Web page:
p.297:  But masters usually live more or less prosaically (very plainly, simply, or commonplace).
p.299:  If you say, “This, at least, is something I know better than he,” you close the door to the infinite source of all true inspiration within yourself, which he has been so painstakingly prising (forcing open with a lever; prying) open for you.
p.306:  Turning to Herbert, I smiled my felicitations (congratulations).

Chapter 28:  Reincarnation
p.310:  Our ineluctable (impossible to avoid or escape; irresistible) destiny is, sooner or later, to find God, for He is our only reality.
p.312:  And the British philosopher Hume stated that reincarnation is “the only system to which Philosophy can so much as hearken (to hear with attention, obedience, or compliance).”
p.314:  It is, as David Hume stated, “the only system to which Philosophy can hearken [defined above].”

Chapter 29:  Gardens—Mundane and Spiritual
p.341:  Master also told me stories about several of the more recondite (difficult to comprehend; little known) aspects of the path.

Chapter 30:  A Divine Test
p.364:  Speaking gravely and with great emphasis, he lowered his eyes to the floor and averred (asserted the truth of; affirmed confidently; declared positively), “You will never fall because of ego!”

Chapter 31:  The Bhagavad Gita
p.368:  Unlike most philosophical works, moreover, this one was fresh and alive, each page a sparkling rill (very small brook; streamlet) of original insights.

Chapter 34:  Kriya Yoga
p.413:  In Chapter 32 I referred to the ego as a vortex of consciousness, which separates itself from the ocean of awareness by its own centripetal force (in physics, the force on a rotating or orbiting body in the direction of the centre of rotation). 
p.418:  The vortex of ego itself is then dissipated with relative ease, for without objective attachments the ego soon loses its centrifugal (moving away from its center) power, and is dispersed at last by the powerful upward flow of energy which accompanies divine inspiration.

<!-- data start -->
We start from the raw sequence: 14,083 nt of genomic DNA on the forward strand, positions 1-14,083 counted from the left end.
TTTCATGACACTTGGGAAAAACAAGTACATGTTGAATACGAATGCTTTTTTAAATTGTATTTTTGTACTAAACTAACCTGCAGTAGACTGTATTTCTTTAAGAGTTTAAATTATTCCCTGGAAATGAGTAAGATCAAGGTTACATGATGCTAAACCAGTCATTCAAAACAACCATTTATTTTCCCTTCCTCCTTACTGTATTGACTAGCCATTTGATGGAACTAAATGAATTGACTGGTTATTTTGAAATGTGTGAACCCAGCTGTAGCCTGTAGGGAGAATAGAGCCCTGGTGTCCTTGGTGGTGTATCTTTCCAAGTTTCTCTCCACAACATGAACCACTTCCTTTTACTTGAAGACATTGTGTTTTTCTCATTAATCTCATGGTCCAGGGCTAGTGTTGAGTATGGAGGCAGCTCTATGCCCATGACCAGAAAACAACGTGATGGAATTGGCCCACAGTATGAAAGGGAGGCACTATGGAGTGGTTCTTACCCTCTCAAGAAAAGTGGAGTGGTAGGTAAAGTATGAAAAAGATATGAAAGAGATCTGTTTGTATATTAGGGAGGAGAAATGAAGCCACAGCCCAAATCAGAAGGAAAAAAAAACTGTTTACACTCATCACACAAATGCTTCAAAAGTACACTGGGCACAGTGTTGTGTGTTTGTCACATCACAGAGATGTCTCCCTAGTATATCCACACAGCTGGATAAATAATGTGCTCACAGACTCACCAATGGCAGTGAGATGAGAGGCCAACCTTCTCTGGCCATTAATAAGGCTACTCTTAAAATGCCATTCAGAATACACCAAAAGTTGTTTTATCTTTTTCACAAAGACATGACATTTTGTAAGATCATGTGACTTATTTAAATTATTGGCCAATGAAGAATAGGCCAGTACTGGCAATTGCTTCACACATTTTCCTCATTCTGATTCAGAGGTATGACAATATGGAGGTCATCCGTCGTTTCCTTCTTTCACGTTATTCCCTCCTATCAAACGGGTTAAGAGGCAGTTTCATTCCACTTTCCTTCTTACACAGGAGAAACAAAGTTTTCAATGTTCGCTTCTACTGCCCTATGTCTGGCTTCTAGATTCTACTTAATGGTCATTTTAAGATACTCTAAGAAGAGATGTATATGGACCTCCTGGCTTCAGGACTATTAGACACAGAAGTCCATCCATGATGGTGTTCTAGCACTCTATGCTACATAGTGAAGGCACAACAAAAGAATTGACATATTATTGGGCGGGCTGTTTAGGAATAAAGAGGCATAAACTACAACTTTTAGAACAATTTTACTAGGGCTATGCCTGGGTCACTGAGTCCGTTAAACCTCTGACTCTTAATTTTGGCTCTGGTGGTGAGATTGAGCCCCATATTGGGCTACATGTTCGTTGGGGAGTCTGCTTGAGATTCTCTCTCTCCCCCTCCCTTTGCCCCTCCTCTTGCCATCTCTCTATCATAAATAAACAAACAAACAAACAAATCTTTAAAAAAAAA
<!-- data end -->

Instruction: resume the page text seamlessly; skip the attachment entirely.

p.420:  These eddies or vrittis of feeling can be dissipated by directing through the spine a strong enough flow of energy to neutralize their centripetal force [defined at p.413 above].

Chapter 35:  Organizing the Monks
p.423:  Among my saddest memories are those of erstwhile (former; previous) devotees who, having left their spiritual calling, have returned to their former brothers and sisters on the path to show off their newly acquired worldly “wealth.” … Yet these erstwhile [defined above] devotees sooner or later lose confidence in the choices they have made, and, too sadly often, in themselves for having made them.
p.426:  Most of those who left the work have remained devoted to Master even while pursuing, temporarily, the chimera (a creature in Greek mythology composed of parts of different animals; vain, foolish, or implausible fancy) of a few worldly dreams.
p.435:  “Believe me, Sir,” I replied abashedly (in an embarrassed or ashamed manner), “that’s my interest, too.”

Chapter 37:  The Guru’s Reminiscences
p.453:  “In the early days of Mt. Washington, a visitor once inquired of me superciliously (in an arrogantly superior or haughty manner), ‘What are the assets of this organization?’ ”
p.456:  How incongruous (not similar or matching), his ingenuous (nobly straightforward, candid, open, and frank), explanation beside the man’s threat of assassination!
p.459:  There was something in his very bearing that bespoke (showed; foretold; suggested) the intrepid warrior.